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Tandem parachuting. Never did it. I jumped all by my lonesome—and paid the price. (Me: “I don’t think that’s the way my foot’s supposed to be facing.” Jump guy: “I think you sprained it.”) Tandem target shooting. Wanna try it. At the very least IC2’s $50 Co-Witness sight mount will help instructors identify shooters of a certain age whose sight picture doesn’t exactly correspond with reality. Ralph? You wanna share with the group? Not sure the a IC2 Co-Witness Mount mounted sight would be much use during back country elk hunting; it looks a tad cumbersome for that app. But what do I know? The last time I took down an elk I nearly pulled down the wall to which the head was attached. [press release via after the jump] . . .

Shooters, hunters and firearms instructors can now significantly increase the chances of greater success when hunting, and shorten the learning curve for first time shooters with the new IC2 Co-Witness that allows another person to co-witness the shot.

The IC2 Co-Witness is a picatinny-railed sight mount that allows for the attachment of a non-magnified sight, which is placed in a position offset from one side of any attached optic.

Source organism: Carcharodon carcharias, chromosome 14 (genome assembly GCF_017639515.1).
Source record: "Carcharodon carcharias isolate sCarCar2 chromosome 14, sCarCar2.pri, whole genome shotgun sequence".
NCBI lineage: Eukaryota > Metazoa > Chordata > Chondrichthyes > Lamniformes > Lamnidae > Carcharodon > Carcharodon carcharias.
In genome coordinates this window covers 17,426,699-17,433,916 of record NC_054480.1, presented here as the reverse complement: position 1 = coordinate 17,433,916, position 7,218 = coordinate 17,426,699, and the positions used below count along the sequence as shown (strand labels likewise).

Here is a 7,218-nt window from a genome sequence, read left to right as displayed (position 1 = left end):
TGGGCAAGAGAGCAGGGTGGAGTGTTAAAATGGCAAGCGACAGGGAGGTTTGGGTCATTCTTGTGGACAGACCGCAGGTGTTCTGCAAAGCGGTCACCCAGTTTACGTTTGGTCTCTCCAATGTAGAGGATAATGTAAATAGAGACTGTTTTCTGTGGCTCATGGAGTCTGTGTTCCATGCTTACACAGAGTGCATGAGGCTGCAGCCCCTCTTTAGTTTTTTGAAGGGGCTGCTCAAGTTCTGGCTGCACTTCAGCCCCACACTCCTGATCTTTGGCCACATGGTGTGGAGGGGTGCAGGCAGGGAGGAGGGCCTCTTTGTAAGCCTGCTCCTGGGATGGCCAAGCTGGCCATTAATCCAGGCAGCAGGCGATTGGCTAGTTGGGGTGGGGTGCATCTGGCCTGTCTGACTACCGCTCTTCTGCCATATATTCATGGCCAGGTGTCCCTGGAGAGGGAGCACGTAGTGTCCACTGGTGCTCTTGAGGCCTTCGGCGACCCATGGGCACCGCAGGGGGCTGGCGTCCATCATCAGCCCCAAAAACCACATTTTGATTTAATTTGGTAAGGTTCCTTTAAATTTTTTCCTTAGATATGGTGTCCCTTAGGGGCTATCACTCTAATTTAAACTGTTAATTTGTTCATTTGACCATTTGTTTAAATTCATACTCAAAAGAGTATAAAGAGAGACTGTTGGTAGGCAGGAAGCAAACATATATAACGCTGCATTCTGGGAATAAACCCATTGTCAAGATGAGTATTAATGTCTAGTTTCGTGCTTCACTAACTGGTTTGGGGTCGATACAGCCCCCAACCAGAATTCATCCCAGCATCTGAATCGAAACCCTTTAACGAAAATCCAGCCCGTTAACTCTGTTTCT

The IC2 will allow an observer the chance to see the same sight picture as the shooter. The IC2 is easy to install and use, and accommodates other devices equipped with a Weaver-style base, such as camera mounts, flashlights and lasers.

The IC2 is constructed of solid, one-piece machined aluminum, is made entirely in the USA and comes with a limited lifetime warranty.

For more information on how the IC2 Co-Witness works, visit: or search “IC2 Co-Witness” on YouTube and Facebook

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  1. This assumes that you have the weapon sited to the exact right distance all the time. More useful would be a mirror in the scope that shows exactly what the shooter sees no matter the distance. Better yet, an electronic view like telescopes use.

  2. The Accutact Anglesight that MAC reviewed may be more expensive, but it is way more practical and doesn’t require near as much setup as this.

  3. I have an Army-issue gizmo for my Garand, which clips on to the rear sight and, employing an angled mirror, lets the coach or instructor check the shooter’s sight picture.

  4. In a time when the US Army thought marksmanship was a fundamental skill they used a non-digital device to accomplish said coaching activity w/ the 1903 Sprungfield. The same can be accomplished with many of the current laser devices Sans or Mit ammo

  5. This is ridiculous. A proper sight picture is not a difficult concept to explain. If someone can’t tell if they are lining two shapes up correctly they have a serious issue.

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